Build an Onboarding Process That Works!

employee engagement employee retention leadership culture onboarding process recruiting retention team building what is onboarding Mar 21, 2022
Employee Orientation Process

Now that we have a solid understanding of what onboarding is and why it even matters, and we’ve look at some of the measurable benefits a company can expect to capture with an effective onboarding process in place, it’s about time we make the rubber meet the road with some specific action steps we can put in place to be sure our onboarding approach achieves the kind of results that we’ve been looking at to this point!

If you’re brave enough to do an internet search on the term “onboarding process,” you’re going to find all kinds of craziness! Gosh, I saw everything from the four phases to the seven steps, the sixteen steps, and even the forty steps… And each option linked to a map that promised to take our organizations to the promised land! For what it’s worth, I’m sure they all hit on some things that would serve us well - assuming we’re clear on what we’re really working to achieve through it all.

If we’re looking for warm bodies that can churn out widgets, you probably care to take action on much of what I cover moving forward here. But if you’re committed to building a team culture where each individual who joins your organization is actively engaged the entire time they’re with you, be that two years or two decades, you’ll need to set the right tone from the beginning! Not the beginning of their employment with your company though, from the very first interaction they have with your company…

I still help a few small local companies with their hiring process and when all things are close to equal with regards to what each company is offering compared to their competition, I can typically be far more effective than my full time counterparts with the competitors. Sure I’ve done it a lot, and I’d like to think I’ve gotten fairly good at the whole recruiting thing, but I don’t think that’s what makes the difference. I believe it boils down to one simple thing, something that every company can do IF they’re willing to be intentional about it: I’m incredibly proactive!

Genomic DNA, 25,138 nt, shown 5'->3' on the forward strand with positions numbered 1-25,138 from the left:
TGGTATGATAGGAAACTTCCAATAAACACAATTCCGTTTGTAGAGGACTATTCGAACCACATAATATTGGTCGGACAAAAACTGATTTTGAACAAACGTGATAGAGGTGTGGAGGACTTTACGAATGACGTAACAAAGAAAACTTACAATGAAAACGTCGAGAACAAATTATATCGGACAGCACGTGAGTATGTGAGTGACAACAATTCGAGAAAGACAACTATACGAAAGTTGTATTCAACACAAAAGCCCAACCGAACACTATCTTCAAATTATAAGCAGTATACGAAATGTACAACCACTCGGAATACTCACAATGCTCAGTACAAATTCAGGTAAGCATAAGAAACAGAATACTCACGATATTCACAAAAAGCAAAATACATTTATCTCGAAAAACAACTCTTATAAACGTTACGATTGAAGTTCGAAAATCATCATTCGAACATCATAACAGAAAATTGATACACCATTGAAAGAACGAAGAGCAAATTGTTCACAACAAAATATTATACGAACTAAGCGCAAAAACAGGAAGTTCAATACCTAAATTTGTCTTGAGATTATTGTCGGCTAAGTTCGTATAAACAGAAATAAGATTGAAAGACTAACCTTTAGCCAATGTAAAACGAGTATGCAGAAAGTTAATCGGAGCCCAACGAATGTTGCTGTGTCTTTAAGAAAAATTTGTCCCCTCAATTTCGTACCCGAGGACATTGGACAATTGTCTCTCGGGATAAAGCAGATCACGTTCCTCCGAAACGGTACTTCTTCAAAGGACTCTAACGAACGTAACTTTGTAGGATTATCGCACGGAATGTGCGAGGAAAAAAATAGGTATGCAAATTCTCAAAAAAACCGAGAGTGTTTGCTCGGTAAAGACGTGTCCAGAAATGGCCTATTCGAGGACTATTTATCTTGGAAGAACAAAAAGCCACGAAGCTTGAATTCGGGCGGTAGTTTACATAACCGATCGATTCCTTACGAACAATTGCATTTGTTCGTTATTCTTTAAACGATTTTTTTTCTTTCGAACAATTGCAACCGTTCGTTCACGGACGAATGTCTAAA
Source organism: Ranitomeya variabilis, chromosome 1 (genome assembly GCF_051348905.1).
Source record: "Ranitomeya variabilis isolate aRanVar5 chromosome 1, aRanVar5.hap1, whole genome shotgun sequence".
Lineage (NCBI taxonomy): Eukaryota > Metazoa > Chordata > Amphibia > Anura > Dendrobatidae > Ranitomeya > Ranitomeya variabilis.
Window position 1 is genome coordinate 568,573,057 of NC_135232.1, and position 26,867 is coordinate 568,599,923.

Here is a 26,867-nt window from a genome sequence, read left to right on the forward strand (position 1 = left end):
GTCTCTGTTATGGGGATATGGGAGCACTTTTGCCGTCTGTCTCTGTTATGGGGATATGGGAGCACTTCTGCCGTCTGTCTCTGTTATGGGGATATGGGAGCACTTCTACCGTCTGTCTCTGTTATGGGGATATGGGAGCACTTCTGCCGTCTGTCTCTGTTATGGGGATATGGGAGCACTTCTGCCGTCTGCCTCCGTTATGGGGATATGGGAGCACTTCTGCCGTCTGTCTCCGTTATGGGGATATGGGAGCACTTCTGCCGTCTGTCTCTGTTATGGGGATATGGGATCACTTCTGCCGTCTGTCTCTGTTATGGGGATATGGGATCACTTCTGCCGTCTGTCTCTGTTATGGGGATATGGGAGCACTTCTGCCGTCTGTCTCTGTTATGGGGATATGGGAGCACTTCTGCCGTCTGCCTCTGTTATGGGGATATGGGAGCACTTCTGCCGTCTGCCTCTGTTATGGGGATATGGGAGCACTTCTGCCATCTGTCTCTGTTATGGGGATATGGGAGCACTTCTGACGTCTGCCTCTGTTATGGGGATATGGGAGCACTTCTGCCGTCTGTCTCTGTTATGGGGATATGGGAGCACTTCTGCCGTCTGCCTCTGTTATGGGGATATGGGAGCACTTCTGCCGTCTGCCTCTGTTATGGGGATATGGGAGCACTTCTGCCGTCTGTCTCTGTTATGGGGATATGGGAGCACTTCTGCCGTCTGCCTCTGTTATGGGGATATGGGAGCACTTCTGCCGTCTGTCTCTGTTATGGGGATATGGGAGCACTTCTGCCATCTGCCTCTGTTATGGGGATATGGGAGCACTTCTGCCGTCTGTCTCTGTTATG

When we’re willing to initiate contact where we can and be extremely responsive to each and every question even a potential candidate has, we show them that we value them. That said, I believe it’s just as critical to be open and honest from the first point of contact, providing a transparent mix of the good and the bad. If we have to lather a candidate up with a bunch of nonsense we’ll never live up to just to get them in for an interview, there’s not much hope of developing a working relationship that lasts long term. It’s fine to emphasize the company’s strengths but we also need to be candid about our opportunities for improvement. By taking this approach, we may scare a few away but we’ll also earn immediate respect from even more.

One thing I’ve never seen work well has been making promises that we won’t come true. Whether that’s with regards to wage or growth potential, sooner or later it ends poorly - and usually sooner… I’ve also seen folks attempt to take a very laid back approach up front when things are going to change to full speed ahead as soon as the offer is accepted. We all have demands to meet but we’re not serving anyone well when we don’t set and maintain clear expectations; what they can expect from us as well as what we’ll be expecting from them.

Again, this approach may not necessarily yield the most warm bodies through the door for an interview but it absolutely brings in stronger candidates who can help build a great team. And once we’ve nailed down that part of the process, we need to focus on making sure they know they made the right decision and they really are part of a great team - so that’s where we’ll pick up next time!